According to a recent Gallop survey, more than half of Americans reported being constantly angry and stressed. The nation’s collective negative emotions were considered at an all-time high at this point, and work-related stress is a major contributor.
However, nothing positive or productive comes out of pent-up negativity in a place of business. If you often feel angry at work, here’s a novel idea: Try to turn your anger into gratitude.
The Case for Gratitude Instead of Anger
You may wonder: How do gratitude and anger correlate? How does one cancel out the other?
Although the two are on opposite ends of the emotional scale, it’s not that difficult to associate anger with gratitude through a careful thought process. Your anger can fester or explode, neither of which is productive. However, anger can be productive if it turns into gratitude through a bit of self-awareness.
When you’re angry, your attention is stuck on yourself. You are wrapped around your own feelings.
When you feel grateful, your attention shifts toward engagement with others, which can be especially useful at work. Also, gratitude is a relaxed feeling, which cancels out the stress caused by anger. Ultimately, in order to defuse your anger into something more productive, try to focus on a single goal: finding something to be grateful for in the situation at hand.
How to Show Gratitude When You Are Angry
Getting from angry to grateful is an exercise in self-awareness. The key emotion that bridges the gap between anger and gratitude is empathy.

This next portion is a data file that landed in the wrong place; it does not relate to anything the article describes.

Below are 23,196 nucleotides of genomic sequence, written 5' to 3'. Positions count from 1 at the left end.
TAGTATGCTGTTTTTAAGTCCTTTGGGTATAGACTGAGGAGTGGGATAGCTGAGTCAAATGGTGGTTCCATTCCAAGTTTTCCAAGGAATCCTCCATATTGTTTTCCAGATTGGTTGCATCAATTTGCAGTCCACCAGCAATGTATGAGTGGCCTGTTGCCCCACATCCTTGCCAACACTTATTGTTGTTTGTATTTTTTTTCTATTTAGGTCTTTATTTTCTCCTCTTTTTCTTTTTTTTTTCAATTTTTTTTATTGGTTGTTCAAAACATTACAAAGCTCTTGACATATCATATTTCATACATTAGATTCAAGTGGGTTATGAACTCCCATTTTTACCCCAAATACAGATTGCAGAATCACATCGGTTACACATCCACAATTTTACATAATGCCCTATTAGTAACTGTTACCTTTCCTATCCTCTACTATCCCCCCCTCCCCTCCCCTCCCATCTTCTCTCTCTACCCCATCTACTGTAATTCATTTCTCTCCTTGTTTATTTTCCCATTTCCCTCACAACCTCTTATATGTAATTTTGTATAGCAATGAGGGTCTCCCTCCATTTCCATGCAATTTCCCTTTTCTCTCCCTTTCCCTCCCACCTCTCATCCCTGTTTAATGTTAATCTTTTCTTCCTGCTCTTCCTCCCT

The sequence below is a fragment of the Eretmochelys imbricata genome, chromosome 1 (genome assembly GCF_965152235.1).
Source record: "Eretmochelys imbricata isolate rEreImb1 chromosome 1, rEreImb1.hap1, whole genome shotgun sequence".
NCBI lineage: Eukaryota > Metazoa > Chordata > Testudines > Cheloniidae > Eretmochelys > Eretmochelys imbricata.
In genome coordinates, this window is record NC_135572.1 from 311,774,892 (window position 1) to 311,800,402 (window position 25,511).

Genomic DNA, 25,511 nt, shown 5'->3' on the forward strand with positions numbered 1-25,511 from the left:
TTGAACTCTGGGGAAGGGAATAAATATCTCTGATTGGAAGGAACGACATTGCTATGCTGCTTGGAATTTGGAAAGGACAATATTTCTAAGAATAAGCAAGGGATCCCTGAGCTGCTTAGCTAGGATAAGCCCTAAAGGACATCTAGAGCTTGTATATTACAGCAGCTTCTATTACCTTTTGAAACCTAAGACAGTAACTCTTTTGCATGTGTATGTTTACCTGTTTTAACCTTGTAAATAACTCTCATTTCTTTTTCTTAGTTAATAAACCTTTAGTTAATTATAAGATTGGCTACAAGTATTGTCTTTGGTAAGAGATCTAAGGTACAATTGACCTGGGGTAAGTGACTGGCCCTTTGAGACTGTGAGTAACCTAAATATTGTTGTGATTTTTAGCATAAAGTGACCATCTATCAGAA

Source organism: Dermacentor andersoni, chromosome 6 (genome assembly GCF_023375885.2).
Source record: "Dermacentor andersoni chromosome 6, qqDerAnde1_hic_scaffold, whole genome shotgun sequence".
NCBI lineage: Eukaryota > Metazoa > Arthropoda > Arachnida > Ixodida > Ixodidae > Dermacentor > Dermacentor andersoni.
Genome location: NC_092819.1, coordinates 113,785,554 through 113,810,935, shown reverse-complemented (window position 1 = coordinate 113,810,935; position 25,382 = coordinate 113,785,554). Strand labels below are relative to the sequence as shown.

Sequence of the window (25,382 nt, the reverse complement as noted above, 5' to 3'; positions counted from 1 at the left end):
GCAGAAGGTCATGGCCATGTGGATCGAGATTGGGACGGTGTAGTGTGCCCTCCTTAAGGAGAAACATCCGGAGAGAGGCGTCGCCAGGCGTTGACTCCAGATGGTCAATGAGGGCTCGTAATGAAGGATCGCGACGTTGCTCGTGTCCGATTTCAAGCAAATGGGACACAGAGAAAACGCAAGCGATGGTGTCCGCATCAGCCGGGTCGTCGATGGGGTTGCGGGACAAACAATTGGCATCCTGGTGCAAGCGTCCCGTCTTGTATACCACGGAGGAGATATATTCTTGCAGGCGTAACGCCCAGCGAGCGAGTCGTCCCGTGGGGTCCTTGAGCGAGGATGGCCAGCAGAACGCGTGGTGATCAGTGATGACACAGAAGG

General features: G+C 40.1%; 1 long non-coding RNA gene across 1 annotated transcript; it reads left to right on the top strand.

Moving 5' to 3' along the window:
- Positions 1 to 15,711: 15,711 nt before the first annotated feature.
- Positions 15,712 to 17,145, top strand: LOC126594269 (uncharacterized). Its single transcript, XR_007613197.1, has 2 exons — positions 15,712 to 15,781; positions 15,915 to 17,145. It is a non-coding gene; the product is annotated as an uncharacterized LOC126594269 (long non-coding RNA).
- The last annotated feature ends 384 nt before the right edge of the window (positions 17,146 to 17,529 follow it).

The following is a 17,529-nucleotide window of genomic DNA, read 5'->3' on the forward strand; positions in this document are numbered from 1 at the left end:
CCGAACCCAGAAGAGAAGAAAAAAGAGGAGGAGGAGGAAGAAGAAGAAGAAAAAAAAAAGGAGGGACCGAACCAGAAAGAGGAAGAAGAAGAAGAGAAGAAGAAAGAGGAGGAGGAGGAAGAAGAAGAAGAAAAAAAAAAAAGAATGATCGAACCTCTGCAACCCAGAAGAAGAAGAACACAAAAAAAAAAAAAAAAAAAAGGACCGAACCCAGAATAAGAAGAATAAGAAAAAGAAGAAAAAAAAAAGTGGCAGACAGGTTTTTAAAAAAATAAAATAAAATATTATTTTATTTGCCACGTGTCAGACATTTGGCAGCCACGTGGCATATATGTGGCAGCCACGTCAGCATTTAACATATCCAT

Since empathy is a learned emotion, you can refine it and increase its impact on your daily life. For instance, instead of getting angry at a coworkers’ who threw away some important documents, take a moment to see the scenario from their perspective. Maybe the co-worker was having a difficult day, and the documents were thrown away by accident. Perhaps your colleague disposed of the paperwork while he cleaned out a messy cabinet in the name of being helpful.
Anger is a direct response to a violation of your own beliefs or a disregard of your feelings. However, when you take yourself out of the situation and look at it from the other person’s perspective, your anger is defused. When you look for reasons why your co-worker threw out the important paperwork, you might find gratitude in his efforts to be helpful.
Why Show Gratitude When Someone Wrongs You?
The feeling of gratitude evokes several useful characteristics and emotions:
Each of those characteristics are especially useful in business. If your coworkers think you’re humble and compassionate, they are more likely to get along with you. If your manager recognizes that you are often calm and engaged, this might result in a promotion.
Showing gratitude is a selfless act, but it can be rewarding for you in the long run. Beyond the professional incentives of gratitude over anger, you can also enjoy a more level-headed disposition in your everyday life.
How Anger Can Be An Agent of Change
Sometimes, anger stems from any injustice you witness on behalf of someone else. For instance, if you feel a co-worker is being mistreated by upper management, you may get angry.
However, even under that circumstance, gratitude can enable your anger to be an agent of change.
Think about it: Passion for activism is born of anger. For example, if your coworker is being discriminated against due to their race or disability, you can turn your anger into activism against the discrimination.
Need More Tips?
Overall, adapting gratitude as a response to your own anger is a useful self-development goal to aspire to. If you’re often angry, that’s not necessarily a flaw. The key is to solve the problem of anger by allowing it to morph into a kinder feeling.